It's Getting Hot in Saudi Arabia: Nelly to Headline Men-Only Concert in Islamic Kingdom

He's got a back catalogue that could make some people in the most liberal societies cringe, with one of his most famous songs instructing listeners to "take off all your clothes" to combat the rising temperature "in herre."

Nevertheless, Nelly is slated to headline a December 14 concert in ultraconservative Saudi Arabia. The U.S. rapper is performing at the concert in Jeddah, which is being organized by private Saudi TV channel MBC Action and will also feature Algerian musician Cheb Khaled.

Rapper Nelly performs at Madison Square Garden in New York City on June 21, 2015. Brad Barket/Getty

But the "Hot in Herre" singer's gig in the Islamic kingdom is causing controversy, and it's not because of the content of his songs. Rather, people are perturbed that the concert is open only to men.

Social media users have expressed their dissatisfaction at women being excluded from the concert, which is being backed by Saudi Arabia's General Entertainment Authority—a significant step in a country where concerts have been restricted due to strict morality laws.


Get ready Saudi..!!!!! #ALLWORKNOPLAY .!!!

A post shared by NELLY (@derrtymo) on

Some on social media described the male-only policy as "stupid," while others questioned whether Nelly should be invited to perform in the country given recent allegations against him.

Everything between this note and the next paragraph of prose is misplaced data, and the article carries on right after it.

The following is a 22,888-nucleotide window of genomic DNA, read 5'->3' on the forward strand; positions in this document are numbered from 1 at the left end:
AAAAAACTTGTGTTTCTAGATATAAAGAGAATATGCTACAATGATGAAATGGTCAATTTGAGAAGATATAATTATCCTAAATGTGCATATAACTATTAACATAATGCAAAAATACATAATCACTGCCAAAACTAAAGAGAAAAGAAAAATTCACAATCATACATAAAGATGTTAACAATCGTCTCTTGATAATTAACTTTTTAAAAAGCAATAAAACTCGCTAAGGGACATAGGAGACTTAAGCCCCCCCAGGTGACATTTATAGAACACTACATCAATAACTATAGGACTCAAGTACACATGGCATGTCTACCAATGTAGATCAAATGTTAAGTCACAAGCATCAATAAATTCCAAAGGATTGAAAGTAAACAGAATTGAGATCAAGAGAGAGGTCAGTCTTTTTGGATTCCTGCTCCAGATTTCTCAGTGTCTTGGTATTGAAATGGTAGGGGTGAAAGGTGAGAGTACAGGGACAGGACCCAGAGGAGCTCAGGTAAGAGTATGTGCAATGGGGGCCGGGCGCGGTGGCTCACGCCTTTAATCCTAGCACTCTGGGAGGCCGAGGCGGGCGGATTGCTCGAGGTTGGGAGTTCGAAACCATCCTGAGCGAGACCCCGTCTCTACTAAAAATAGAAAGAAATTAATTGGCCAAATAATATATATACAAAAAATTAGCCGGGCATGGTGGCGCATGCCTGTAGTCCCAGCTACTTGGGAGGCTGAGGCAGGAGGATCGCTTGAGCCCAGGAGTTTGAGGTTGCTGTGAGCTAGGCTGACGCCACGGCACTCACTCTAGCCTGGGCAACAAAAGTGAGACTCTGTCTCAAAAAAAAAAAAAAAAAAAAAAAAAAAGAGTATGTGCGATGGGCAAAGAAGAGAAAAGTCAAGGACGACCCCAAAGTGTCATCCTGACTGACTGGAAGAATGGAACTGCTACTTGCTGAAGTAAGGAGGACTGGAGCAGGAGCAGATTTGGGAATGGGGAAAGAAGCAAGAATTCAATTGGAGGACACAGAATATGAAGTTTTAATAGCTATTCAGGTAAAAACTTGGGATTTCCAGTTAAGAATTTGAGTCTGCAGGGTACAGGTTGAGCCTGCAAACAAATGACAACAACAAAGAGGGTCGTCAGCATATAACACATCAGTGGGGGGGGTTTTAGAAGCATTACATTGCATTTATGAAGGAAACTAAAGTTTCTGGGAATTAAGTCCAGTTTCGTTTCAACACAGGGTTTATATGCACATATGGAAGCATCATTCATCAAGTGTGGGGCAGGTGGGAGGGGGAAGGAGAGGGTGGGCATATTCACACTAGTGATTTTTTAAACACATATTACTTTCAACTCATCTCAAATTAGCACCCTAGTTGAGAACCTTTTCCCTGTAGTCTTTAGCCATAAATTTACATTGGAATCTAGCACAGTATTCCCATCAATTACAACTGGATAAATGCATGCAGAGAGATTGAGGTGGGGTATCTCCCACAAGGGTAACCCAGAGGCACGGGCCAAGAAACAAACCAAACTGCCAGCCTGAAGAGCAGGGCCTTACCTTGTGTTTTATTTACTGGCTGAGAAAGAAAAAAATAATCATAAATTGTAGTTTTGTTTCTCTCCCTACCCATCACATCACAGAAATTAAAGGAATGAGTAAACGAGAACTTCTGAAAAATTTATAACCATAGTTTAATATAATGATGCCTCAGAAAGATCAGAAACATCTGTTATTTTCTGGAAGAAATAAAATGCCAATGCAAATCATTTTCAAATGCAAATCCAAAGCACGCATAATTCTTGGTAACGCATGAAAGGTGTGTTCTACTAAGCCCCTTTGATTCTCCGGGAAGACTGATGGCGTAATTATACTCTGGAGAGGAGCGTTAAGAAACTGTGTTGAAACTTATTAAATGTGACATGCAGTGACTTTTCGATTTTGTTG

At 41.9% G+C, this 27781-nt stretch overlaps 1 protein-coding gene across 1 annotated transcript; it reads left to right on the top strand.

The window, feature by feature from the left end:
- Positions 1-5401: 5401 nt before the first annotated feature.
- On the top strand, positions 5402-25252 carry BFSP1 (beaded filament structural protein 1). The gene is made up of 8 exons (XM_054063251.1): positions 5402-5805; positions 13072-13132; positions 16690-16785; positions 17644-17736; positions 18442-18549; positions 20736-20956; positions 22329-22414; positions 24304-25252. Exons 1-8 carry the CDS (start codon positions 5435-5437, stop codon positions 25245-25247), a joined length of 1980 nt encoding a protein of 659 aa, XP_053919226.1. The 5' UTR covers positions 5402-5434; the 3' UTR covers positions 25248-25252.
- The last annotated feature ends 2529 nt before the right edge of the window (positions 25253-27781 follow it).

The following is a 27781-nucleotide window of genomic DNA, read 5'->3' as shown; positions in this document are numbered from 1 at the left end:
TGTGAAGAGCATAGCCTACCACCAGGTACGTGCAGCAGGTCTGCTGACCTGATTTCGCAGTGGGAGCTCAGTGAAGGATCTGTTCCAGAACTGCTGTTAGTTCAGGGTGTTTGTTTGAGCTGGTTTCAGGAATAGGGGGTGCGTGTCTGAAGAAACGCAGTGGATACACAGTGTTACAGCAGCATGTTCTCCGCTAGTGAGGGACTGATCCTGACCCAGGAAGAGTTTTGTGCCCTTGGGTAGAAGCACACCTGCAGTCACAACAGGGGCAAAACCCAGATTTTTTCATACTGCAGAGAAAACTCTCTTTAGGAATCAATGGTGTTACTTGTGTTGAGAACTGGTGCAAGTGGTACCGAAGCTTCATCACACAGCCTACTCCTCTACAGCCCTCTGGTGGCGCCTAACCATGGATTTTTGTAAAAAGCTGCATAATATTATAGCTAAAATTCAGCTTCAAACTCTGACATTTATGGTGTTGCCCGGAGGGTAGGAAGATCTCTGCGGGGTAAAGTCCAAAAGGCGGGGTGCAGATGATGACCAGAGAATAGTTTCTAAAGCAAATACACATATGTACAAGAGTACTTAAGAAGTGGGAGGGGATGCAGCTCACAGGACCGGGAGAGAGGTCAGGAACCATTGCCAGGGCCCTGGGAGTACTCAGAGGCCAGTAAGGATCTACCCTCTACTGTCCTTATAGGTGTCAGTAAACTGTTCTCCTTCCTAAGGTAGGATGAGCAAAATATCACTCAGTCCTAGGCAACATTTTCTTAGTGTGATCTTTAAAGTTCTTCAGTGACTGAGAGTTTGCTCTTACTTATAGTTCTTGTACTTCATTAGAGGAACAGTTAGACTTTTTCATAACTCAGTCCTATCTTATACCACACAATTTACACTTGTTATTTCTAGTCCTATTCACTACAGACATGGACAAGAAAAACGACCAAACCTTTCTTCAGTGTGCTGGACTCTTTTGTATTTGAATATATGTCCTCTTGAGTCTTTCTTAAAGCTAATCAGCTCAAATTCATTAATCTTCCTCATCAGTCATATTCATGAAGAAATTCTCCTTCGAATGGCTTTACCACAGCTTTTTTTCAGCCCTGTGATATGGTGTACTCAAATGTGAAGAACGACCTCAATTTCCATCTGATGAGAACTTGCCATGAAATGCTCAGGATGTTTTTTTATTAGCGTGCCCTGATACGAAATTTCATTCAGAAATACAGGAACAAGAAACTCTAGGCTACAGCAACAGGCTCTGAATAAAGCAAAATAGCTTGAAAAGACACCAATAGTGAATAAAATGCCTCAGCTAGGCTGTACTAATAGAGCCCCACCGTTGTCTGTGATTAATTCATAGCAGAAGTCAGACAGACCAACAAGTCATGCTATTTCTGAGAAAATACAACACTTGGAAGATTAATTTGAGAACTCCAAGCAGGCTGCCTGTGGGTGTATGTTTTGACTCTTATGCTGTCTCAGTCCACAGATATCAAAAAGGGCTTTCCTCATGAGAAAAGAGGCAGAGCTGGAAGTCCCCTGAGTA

An unnamed woman recently accused Nelly of raping her on his tour bus, an accusation that the rapper consistently denied. Nelly was arrested but the accuser later told police that she did not want to testify against him and wanted to withdraw the complaint. The woman's lawyer, Karen Koehler, explained her client's decision by writing an open letter in which she said: "We do not live in a society where a 21-year-old college student can feel safe enough to pursue criminal charges against a celebrity for an alleged rape."

One Instagram user commented on Nelly's post about the gig: "Its [sic.] so sad that girls are not allowed to be there and see you."

Besides the controversy over who can attend, it's possible that Nelly will have to hold back from singing some of his best-known songs that make reference to marijuana, alcohol and sex.

Earlier in 2017, U.S. country singer Toby Keith—who is well-known for tunes including "Drunk Americans" and "Whiskey Girl"— played a men-only concert in the Saudi capital Riyadh that coincided with President Donald Trump's visit to the Gulf state.

Read more: Now that Saudi women can drive, here are 12 things they still can't do in the Gulf kingdom

Keith later told The Atlantic that he had been given instructions not to sing about drugs, alcohol or sex. "It kind of knocked me down," he said. "There were only four or five things that I could play that were famous."

Nelly's appearance in Saudi Arabia may be interpreted as a sign of a drive toward modernization in the country, led by Crown Prince Mohammed bin Salman. The 32-year-old has promised to return the country to a moderate form of Islam and has already instituted reforms to open Saudi Arabia up to the world. However, bin Salman has alarmed international observers with a recent purge of government officials and business tycoons on charges of corruption.

Reforms reportedly include a $3 billion program of investment into the country's entertainment industry, which included setting up the General Authority for Entertainment in 2016.

The kingdom has also gradually begun to repeal some of its stringent gender laws, including lifting a ban on women from driving in September. But women are still barred from everyday activities—including trying on clothes while out shopping—and require male permission for basic tasks—including opening a bank account.